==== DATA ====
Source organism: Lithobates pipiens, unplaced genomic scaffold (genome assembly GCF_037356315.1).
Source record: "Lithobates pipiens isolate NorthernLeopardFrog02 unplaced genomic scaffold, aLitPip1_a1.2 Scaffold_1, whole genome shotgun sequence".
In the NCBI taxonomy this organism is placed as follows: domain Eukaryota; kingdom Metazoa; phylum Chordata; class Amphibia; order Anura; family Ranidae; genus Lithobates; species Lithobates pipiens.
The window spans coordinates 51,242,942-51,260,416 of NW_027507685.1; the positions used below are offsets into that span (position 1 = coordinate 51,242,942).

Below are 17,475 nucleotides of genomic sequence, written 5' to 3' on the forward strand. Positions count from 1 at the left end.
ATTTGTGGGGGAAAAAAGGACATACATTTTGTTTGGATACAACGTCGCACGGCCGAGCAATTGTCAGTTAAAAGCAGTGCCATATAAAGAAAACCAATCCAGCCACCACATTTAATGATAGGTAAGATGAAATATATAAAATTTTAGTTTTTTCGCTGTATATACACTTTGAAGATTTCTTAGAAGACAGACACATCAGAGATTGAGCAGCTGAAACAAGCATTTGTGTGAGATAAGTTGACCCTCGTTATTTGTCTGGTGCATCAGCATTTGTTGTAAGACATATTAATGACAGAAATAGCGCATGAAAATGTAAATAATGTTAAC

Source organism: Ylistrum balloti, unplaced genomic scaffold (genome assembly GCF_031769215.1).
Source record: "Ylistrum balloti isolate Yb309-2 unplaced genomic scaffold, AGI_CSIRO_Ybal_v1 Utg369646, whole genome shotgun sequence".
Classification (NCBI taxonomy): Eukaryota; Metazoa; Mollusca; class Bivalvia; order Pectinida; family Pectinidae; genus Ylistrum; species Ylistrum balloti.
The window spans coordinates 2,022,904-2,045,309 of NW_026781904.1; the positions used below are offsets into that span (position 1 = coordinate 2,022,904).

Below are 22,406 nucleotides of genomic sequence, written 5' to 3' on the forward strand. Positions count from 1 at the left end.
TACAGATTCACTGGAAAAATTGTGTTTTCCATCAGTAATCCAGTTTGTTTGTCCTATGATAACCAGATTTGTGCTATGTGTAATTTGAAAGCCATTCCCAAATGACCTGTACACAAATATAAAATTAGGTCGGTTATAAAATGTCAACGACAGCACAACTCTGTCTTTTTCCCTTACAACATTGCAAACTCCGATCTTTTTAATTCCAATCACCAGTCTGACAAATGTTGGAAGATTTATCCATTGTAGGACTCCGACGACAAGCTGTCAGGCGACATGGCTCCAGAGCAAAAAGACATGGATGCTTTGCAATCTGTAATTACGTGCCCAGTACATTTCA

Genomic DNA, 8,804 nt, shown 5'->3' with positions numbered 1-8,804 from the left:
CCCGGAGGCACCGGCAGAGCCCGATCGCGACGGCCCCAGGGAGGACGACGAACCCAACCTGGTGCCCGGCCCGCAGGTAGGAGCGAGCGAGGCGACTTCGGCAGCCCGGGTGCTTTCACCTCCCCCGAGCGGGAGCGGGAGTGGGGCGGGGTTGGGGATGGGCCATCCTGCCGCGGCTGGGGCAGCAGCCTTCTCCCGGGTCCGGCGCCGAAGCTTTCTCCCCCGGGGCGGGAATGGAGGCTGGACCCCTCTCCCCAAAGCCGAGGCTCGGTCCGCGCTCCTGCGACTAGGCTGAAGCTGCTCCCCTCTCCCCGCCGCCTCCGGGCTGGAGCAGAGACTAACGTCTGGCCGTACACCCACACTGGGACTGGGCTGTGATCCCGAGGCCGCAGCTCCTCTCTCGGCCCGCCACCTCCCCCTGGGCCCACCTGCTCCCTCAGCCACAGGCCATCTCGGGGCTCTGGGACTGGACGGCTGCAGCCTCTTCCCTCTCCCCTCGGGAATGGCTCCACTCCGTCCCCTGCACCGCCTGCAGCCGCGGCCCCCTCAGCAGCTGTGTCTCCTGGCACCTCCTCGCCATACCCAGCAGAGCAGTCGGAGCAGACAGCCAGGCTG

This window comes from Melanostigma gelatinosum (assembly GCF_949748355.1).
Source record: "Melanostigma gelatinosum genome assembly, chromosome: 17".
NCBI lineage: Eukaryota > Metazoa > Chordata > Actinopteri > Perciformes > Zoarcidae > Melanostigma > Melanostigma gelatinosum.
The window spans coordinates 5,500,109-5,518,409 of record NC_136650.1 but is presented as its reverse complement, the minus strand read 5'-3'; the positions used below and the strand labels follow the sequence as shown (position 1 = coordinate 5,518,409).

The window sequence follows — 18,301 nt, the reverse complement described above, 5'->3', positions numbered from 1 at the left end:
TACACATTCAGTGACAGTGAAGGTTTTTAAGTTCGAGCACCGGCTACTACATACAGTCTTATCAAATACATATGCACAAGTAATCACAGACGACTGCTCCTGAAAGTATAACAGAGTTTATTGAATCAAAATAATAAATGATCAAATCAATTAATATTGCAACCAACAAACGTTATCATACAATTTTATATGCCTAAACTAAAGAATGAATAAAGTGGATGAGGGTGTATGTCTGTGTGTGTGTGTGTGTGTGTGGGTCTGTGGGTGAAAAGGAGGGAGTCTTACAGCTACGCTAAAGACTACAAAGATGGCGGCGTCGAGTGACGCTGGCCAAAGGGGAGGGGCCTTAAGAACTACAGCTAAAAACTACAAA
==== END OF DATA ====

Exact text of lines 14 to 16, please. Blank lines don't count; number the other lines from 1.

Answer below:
CCCGGAGGCACCGGCAGAGCCCGATCGCGACGGCCCCAGGGAGGACGACGAACCCAACCTGGTGCCCGGCCCGCAGGTAGGAGCGAGCGAGGCGACTTCGGCAGCCCGGGTGCTTTCACCTCCCCCGAGCGGGAGCGGGAGTGGGGCGGGGTTGGGGATGGGCCATCCTGCCGCGGCTGGGGCAGCAGCCTTCTCCCGGGTCCGGCGCCGAAGCTTTCTCCCCCGGGGCGGGAATGGAGGCTGGACCCCTCTCCCCAAAGCCGAGGCTCGGTCCGCGCTCCTGCGACTAGGCTGAAGCTGCTCCCCTCTCCCCGCCGCCTCCGGGCTGGAGCAGAGACTAACGTCTGGCCGTACACCCACACTGGGACTGGGCTGTGATCCCGAGGCCGCAGCTCCTCTCTCGGCCCGCCACCTCCCCCTGGGCCCACCTGCTCCCTCAGCCACAGGCCATCTCGGGGCTCTGGGACTGGACGGCTGCAGCCTCTTCCCTCTCCCCTCGGGAATGGCTCCACTCCGTCCCCTGCACCGCCTGCAGCCGCGGCCCCCTCAGCAGCTGTGTCTCCTGGCACCTCCTCGCCATACCCAGCAGAGCAGTCGGAGCAGACAGCCAGGCTG

This window comes from Melanostigma gelatinosum (assembly GCF_949748355.1).
Source record: "Melanostigma gelatinosum genome assembly, chromosome: 17".